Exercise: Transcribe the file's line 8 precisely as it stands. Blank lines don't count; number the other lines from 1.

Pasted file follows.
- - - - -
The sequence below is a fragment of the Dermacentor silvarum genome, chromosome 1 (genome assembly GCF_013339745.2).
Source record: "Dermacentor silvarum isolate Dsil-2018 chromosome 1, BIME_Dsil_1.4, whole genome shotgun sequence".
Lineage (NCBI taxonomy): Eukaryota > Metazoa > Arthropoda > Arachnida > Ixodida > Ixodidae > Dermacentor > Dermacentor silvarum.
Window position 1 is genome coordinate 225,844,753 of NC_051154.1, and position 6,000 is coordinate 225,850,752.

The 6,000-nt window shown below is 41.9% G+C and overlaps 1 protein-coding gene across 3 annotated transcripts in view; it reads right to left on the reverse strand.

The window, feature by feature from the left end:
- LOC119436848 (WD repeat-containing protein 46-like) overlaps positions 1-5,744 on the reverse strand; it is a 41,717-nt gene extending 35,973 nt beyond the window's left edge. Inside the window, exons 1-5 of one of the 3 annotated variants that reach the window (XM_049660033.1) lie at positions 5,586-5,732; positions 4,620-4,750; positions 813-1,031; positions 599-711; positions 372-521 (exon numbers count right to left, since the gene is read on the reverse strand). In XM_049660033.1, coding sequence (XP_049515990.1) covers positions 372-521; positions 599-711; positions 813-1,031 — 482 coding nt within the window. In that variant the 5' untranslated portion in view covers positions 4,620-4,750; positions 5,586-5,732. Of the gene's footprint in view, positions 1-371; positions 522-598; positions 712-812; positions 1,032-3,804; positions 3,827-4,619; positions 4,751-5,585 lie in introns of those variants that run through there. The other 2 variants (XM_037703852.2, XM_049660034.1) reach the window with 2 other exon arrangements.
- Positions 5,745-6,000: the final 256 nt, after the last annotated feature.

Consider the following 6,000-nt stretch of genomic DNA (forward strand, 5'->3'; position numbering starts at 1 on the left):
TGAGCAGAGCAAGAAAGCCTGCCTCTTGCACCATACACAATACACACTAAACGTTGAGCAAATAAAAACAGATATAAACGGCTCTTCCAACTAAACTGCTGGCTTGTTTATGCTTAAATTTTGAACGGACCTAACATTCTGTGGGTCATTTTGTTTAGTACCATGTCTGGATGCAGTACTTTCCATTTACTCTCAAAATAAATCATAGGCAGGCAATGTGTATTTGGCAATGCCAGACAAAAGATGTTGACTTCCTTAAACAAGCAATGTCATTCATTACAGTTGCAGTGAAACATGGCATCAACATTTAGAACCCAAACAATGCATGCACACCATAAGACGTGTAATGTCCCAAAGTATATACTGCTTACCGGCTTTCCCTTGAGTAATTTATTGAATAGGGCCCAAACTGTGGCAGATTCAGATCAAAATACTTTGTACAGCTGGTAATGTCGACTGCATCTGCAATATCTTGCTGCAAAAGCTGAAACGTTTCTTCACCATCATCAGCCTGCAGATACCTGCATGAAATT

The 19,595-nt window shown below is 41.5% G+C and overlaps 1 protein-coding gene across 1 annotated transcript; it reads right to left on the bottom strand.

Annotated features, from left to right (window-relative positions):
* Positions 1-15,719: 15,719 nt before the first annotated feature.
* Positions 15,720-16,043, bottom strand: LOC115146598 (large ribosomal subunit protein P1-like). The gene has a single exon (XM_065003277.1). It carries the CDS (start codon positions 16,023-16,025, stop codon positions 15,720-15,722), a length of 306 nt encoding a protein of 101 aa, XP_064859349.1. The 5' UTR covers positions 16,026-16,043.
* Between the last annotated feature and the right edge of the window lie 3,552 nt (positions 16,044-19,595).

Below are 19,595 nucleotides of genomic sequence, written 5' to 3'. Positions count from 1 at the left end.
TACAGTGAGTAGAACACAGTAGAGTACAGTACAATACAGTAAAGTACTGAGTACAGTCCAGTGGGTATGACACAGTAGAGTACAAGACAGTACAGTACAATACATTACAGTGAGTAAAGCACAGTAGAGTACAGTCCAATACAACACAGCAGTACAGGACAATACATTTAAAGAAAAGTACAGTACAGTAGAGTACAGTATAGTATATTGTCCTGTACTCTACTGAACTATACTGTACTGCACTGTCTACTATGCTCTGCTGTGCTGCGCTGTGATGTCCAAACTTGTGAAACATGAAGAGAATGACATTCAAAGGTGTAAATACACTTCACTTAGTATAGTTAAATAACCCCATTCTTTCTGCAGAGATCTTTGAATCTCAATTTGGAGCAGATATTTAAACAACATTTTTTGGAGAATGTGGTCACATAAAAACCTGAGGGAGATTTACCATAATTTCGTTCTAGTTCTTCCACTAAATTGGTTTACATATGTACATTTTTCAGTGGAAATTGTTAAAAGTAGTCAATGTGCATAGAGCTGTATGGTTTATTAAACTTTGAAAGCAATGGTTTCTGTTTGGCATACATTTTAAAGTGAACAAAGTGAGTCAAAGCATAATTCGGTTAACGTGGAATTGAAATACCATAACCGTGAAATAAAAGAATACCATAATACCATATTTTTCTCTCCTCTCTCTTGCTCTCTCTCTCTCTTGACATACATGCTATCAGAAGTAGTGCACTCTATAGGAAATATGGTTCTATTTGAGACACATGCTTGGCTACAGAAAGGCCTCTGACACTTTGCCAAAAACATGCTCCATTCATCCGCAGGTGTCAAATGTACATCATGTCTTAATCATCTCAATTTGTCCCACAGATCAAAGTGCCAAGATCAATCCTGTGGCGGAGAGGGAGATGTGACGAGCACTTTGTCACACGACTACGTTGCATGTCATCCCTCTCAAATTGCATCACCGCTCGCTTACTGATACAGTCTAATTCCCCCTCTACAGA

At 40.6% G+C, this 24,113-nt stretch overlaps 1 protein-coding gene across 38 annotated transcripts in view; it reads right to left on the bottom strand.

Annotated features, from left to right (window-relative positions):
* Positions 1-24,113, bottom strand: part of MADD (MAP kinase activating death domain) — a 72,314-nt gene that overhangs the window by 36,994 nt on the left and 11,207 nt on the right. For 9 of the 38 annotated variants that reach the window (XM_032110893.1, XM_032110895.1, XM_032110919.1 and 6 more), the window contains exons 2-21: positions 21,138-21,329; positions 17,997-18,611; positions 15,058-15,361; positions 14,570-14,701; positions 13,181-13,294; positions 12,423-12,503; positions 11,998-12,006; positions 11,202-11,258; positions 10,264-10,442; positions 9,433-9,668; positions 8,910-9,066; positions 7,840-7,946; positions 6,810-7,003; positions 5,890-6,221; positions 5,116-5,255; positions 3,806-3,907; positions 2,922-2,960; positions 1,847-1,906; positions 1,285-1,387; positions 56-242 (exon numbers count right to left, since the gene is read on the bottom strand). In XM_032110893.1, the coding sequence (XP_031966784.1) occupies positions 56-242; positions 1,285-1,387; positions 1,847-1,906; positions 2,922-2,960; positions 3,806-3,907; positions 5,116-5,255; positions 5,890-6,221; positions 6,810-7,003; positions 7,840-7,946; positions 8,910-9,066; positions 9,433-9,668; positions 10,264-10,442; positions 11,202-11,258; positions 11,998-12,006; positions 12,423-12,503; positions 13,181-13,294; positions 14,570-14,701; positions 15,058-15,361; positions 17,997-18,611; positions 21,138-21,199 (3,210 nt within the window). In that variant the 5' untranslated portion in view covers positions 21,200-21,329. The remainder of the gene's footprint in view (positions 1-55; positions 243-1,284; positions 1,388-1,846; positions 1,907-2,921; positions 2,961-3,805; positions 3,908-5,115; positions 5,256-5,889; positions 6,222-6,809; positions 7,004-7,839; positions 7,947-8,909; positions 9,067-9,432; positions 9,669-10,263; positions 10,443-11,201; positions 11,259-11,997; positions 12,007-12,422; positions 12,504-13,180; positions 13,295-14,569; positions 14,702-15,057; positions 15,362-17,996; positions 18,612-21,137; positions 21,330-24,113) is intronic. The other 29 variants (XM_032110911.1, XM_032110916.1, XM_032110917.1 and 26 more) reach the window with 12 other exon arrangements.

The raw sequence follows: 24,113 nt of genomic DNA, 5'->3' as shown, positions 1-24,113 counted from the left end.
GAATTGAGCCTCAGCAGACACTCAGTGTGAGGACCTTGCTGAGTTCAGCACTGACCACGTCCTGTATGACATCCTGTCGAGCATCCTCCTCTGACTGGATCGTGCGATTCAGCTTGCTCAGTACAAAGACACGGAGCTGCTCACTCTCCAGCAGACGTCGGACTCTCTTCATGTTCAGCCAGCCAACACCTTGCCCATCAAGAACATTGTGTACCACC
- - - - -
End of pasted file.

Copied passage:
- Positions 5,745-6,000: the final 256 nt, after the last annotated feature.